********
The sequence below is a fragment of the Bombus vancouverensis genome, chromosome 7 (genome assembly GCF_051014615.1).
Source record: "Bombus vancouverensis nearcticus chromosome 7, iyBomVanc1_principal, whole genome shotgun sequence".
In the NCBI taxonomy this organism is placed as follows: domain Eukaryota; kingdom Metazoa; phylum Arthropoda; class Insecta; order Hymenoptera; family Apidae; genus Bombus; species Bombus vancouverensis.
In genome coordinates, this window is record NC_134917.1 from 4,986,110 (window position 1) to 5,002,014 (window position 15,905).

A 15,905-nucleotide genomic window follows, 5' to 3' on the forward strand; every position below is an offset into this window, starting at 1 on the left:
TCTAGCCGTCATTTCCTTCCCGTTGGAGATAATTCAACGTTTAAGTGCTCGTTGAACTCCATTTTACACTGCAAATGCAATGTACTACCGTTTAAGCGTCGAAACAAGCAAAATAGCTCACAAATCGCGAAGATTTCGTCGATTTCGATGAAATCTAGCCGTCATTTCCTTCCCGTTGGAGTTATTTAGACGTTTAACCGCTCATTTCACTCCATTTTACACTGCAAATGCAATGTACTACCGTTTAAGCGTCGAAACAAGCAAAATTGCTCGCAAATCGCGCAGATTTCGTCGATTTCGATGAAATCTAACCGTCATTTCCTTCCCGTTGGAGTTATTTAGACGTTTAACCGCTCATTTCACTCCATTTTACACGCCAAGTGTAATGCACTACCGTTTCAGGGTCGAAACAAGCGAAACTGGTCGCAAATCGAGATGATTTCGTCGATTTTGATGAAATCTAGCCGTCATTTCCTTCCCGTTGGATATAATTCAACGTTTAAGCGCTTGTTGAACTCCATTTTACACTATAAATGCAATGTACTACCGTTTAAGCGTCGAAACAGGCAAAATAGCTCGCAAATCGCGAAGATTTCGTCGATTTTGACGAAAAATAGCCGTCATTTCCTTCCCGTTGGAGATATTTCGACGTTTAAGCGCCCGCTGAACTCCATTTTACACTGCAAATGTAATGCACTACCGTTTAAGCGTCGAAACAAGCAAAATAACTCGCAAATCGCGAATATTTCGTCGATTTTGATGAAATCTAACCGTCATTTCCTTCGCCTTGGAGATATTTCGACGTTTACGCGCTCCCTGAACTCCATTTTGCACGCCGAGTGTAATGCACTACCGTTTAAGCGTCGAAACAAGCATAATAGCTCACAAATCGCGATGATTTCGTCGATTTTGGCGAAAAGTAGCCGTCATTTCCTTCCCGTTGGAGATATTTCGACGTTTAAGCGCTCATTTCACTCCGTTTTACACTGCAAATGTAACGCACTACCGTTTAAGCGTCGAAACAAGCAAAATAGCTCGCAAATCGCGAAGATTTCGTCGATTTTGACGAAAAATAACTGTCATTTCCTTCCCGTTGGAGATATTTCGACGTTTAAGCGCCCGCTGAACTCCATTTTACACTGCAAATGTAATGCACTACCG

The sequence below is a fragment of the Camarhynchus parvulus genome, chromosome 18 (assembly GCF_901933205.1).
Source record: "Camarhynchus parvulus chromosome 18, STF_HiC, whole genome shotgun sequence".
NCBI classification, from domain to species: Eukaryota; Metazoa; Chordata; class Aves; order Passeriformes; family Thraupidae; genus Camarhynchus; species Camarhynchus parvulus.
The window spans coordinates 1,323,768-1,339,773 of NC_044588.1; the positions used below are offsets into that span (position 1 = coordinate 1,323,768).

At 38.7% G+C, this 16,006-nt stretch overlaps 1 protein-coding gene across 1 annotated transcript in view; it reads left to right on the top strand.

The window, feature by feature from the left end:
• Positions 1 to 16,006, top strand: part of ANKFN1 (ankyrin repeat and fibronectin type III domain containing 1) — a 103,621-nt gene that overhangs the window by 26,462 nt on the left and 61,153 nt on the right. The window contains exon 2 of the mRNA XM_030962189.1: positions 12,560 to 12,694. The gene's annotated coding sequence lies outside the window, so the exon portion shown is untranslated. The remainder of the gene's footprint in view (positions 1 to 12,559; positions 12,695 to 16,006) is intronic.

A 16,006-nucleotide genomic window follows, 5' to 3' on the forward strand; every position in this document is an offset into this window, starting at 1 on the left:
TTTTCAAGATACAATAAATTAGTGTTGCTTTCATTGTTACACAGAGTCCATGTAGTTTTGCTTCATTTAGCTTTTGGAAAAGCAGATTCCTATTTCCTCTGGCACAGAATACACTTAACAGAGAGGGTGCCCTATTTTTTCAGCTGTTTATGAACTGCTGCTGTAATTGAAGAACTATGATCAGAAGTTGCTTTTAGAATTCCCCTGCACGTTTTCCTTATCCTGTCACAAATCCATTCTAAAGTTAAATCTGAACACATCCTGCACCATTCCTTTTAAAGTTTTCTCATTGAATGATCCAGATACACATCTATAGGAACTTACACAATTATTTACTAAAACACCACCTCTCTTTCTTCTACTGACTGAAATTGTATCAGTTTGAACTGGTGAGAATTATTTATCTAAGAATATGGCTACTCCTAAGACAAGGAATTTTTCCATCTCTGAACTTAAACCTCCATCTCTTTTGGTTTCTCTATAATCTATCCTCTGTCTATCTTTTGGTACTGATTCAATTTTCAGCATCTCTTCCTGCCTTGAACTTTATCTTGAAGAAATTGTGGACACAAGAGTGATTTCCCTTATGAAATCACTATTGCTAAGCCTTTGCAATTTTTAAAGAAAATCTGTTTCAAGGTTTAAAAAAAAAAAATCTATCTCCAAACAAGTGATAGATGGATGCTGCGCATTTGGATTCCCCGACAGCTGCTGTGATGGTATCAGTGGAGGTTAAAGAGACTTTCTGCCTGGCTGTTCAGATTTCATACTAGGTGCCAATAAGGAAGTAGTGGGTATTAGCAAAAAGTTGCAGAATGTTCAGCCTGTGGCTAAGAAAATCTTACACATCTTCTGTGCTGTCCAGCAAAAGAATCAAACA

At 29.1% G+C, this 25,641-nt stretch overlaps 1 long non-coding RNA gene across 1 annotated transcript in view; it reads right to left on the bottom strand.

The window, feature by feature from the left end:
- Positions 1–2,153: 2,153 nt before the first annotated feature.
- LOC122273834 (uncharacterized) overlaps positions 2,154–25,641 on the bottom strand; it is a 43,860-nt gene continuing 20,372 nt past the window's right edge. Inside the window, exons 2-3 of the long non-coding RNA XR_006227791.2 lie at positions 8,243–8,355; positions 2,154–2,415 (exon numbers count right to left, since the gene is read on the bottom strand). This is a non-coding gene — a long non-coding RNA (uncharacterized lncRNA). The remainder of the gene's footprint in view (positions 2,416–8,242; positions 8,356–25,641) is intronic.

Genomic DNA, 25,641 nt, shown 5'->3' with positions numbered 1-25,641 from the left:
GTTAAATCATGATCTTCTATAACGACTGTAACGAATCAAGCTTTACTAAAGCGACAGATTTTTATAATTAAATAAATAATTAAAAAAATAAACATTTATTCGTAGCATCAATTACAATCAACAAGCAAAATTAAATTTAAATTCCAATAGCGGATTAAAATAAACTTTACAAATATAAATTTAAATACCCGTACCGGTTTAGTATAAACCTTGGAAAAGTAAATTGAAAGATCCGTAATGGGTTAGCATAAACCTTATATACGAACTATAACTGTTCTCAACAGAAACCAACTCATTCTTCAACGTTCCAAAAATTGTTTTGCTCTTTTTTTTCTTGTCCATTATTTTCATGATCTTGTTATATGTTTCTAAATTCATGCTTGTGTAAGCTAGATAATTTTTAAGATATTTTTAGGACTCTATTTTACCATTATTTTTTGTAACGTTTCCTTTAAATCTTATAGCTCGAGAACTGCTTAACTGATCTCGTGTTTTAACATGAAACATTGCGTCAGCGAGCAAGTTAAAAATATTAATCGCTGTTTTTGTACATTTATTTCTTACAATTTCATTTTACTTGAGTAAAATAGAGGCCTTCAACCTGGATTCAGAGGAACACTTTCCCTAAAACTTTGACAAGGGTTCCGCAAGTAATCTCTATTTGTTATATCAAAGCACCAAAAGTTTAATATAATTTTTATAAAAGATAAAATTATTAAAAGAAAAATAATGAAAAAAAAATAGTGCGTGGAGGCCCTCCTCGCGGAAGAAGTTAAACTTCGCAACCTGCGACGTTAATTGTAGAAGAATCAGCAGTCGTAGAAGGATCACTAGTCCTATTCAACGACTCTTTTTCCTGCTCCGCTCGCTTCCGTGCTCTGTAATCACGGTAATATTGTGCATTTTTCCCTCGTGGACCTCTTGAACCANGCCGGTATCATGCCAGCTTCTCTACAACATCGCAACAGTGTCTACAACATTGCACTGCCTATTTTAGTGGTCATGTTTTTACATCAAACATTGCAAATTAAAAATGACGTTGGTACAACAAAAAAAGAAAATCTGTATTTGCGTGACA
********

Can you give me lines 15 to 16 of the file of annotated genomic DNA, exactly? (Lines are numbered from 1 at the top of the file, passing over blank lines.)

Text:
TTTTCAAGATACAATAAATTAGTGTTGCTTTCATTGTTACACAGAGTCCATGTAGTTTTGCTTCATTTAGCTTTTGGAAAAGCAGATTCCTATTTCCTCTGGCACAGAATACACTTAACAGAGAGGGTGCCCTATTTTTTCAGCTGTTTATGAACTGCTGCTGTAATTGAAGAACTATGATCAGAAGTTGCTTTTAGAATTCCCCTGCACGTTTTCCTTATCCTGTCACAAATCCATTCTAAAGTTAAATCTGAACACATCCTGCACCATTCCTTTTAAAGTTTTCTCATTGAATGATCCAGATACACATCTATAGGAACTTACACAATTATTTACTAAAACACCACCTCTCTTTCTTCTACTGACTGAAATTGTATCAGTTTGAACTGGTGAGAATTATTTATCTAAGAATATGGCTACTCCTAAGACAAGGAATTTTTCCATCTCTGAACTTAAACCTCCATCTCTTTTGGTTTCTCTATAATCTATCCTCTGTCTATCTTTTGGTACTGATTCAATTTTCAGCATCTCTTCCTGCCTTGAACTTTATCTTGAAGAAATTGTGGACACAAGAGTGATTTCCCTTATGAAATCACTATTGCTAAGCCTTTGCAATTTTTAAAGAAAATCTGTTTCAAGGTTTAAAAAAAAAAAATCTATCTCCAAACAAGTGATAGATGGATGCTGCGCATTTGGATTCCCCGACAGCTGCTGTGATGGTATCAGTGGAGGTTAAAGAGACTTTCTGCCTGGCTGTTCAGATTTCATACTAGGTGCCAATAAGGAAGTAGTGGGTATTAGCAAAAAGTTGCAGAATGTTCAGCCTGTGGCTAAGAAAATCTTACACATCTTCTGTGCTGTCCAGCAAAAGAATCAAACA

At 29.1% G+C, this 25,641-nt stretch overlaps 1 long non-coding RNA gene across 1 annotated transcript in view; it reads right to left on the bottom strand.